Review by Cat Andrews
Five Finger Death Punch (5fdp) are one of those bands that are like Marmite; you either love them or you hate them. They also happen to be rather successful at the moment, which pretty much guarantees the cries of “mainstream” and “sellout”.
The Wrong Side of Heaven and the Righteous Side of Hell is a little unusual in that it is a double album being released in two volumes. Apparently the band approached the record company with the idea of a double album and got refused, so sent them what they have deemed their best material to date and asked the company to choose what to drop. This is a double album. Also worth noting as you scan the track listing is the number of guest vocalists who appear.
Lift Me Up starts off with the almost signature Death Punch sound that involves insane drumming and chugging rhythm from Zoltan Bathory, and even though it sounds very similar to some of their previous tracks it is forgivable, particularly when none other than Rob Halford comes in with a stunning guest performance on a song that will quite possibly get stuck in your head for at least a few hours.
From this point on, for me at least, things got a little bit strange. The tracks are good, and I enjoy listening to them. It’s all exactly what is expected of one of the most successful metal bands at the moment but there is a sense that I’ve heard them somewhere before, with that somewhere being a dancefloor around 2005. It’s not as if they’ve directly ripped off riffs, but on more than one occasion I found my attention drifting while I tried to figure out just who it was that it sounded like. The influences behind the music are in places blindingly obvious, but it doesn’t come across as a straight rip and manages to maintain their own distinctive sound.
Watch You Bleed is a lot more electronic than I would have expected from 5fdp, but once the mild surprise had worn off I found myself singing along, before nodding my head along to You. It is the title track which mellows the tone, a heartfelt, powerful ballad that showcases Ivan Moody’s vocals in a similar way to Crossing Over.
Just when things have calmed down Burn MF (you can guess what the MF stands for) blasts out. This song is a three and a half minute non-stop rage that makes up for it’s lack of meaningful lyrics with pure enthusiasm. It’s the type of song that will instantly spark circle pits at a Death Punch gig and have the Knuckleheads going insane.
The pattern of two heavy, angry songs followed by a more melodic vocal repeats, this time featuring Maria Brink from In This Moment on Anywhere But Here. There are two versions of this on the album, and the duet works wonderfully. End This Way is another that seems to speak of the writer’s personal flaws and the breakdown of a relationship, and quite possibly the album could have ended there.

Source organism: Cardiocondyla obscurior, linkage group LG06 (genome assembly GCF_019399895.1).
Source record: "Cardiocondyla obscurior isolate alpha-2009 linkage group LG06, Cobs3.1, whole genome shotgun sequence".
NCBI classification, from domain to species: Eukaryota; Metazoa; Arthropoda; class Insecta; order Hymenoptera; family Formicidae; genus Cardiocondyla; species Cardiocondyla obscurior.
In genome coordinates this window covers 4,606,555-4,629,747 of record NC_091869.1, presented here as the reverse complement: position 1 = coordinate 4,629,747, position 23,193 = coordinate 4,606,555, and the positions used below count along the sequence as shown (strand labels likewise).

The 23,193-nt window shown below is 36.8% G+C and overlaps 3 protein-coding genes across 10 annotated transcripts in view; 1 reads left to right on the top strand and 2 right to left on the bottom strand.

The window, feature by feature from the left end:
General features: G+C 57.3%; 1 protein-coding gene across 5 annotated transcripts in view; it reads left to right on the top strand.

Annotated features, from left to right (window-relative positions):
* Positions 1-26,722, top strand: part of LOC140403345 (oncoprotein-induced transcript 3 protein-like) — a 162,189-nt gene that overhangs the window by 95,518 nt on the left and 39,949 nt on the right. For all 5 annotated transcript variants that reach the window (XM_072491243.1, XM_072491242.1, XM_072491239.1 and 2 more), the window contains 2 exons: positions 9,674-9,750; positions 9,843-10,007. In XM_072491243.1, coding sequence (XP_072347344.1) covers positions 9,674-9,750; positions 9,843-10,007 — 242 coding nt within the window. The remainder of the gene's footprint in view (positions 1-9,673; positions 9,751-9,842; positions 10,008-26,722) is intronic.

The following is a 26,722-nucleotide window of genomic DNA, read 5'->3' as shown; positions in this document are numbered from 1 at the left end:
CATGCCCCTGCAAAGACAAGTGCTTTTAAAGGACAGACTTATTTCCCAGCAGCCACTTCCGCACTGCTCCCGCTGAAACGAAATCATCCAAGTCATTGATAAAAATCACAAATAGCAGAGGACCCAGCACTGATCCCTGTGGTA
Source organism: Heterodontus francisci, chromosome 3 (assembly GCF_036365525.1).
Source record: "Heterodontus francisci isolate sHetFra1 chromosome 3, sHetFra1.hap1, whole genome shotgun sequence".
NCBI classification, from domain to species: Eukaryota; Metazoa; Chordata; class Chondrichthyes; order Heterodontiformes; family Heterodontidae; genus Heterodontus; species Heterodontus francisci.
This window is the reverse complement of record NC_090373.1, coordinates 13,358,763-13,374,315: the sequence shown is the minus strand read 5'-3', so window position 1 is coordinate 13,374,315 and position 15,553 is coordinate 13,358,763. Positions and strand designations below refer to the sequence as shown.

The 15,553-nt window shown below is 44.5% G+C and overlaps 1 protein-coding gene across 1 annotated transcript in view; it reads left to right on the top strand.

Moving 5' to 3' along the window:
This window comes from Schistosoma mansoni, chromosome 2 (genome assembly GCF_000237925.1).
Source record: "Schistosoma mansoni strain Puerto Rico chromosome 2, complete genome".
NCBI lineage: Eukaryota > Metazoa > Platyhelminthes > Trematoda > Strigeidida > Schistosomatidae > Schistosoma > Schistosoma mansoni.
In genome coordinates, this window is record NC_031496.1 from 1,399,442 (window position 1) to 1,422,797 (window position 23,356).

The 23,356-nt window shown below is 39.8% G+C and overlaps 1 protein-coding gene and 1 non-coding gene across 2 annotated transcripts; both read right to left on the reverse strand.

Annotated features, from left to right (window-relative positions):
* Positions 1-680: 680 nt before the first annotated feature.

Unfortunately it continues with the chosen cover version – 5fdp have previously done splendid accounts of Bad Company and From Out Of Nowhere – is a rather disappointing choice in my eyes. LL Cool J’s Mama Said Knock You Out has been made a lot more brutal, and features the guest vocals of Tech N9ne, but in all honesty I just wanted to press the skip button.
Diary of a Deadman seems to be Wrong Side of Heaven’s answer to Canto 34, but instead of being merely instrumental it contains spoken word parts, forming something of a showcase for the band members’ talents with lots of changes of style and tempo. Jason Hook’s lead guitar really does come into it’s own here.
The rest of the playing time is taken up by repeats of earlier songs including those guest vocalists I was talking about earlier. With names like Max Cavalera (Soulfly) and Jamey Jasta (Hatebreed), it seems a shame that these are tagged on the end almost as an aside as opposed to taking prime position.
It might be a sign of the times that this album seems to be a CD of separate tracks with very little flow. The transitions between thundering fight music and lamentation of a tormented soul feel a bit too sharp at times but this is still a very listenable offering. There is a decent mix of heavier, aggressive sounds alongside radio friendly songs that you wouldn’t feel too guilty about playing in front of the non-metalhead family.
Overall this is a solid Five Finger Death Punch album. It doesn’t break the mould, and I’m not sure that Volume 1 shows any real maturation or progression from their previous offerings. In some places the solos feel a little forced, as if they’re only there because “we should put a solo in”. If you like 5fdp already, the chances are that you will like this album, if you don’t then I doubt there is anything on here to convince you otherwise. I’m looking forward to what Volume 2 will bring.
Rating: ***½ / 5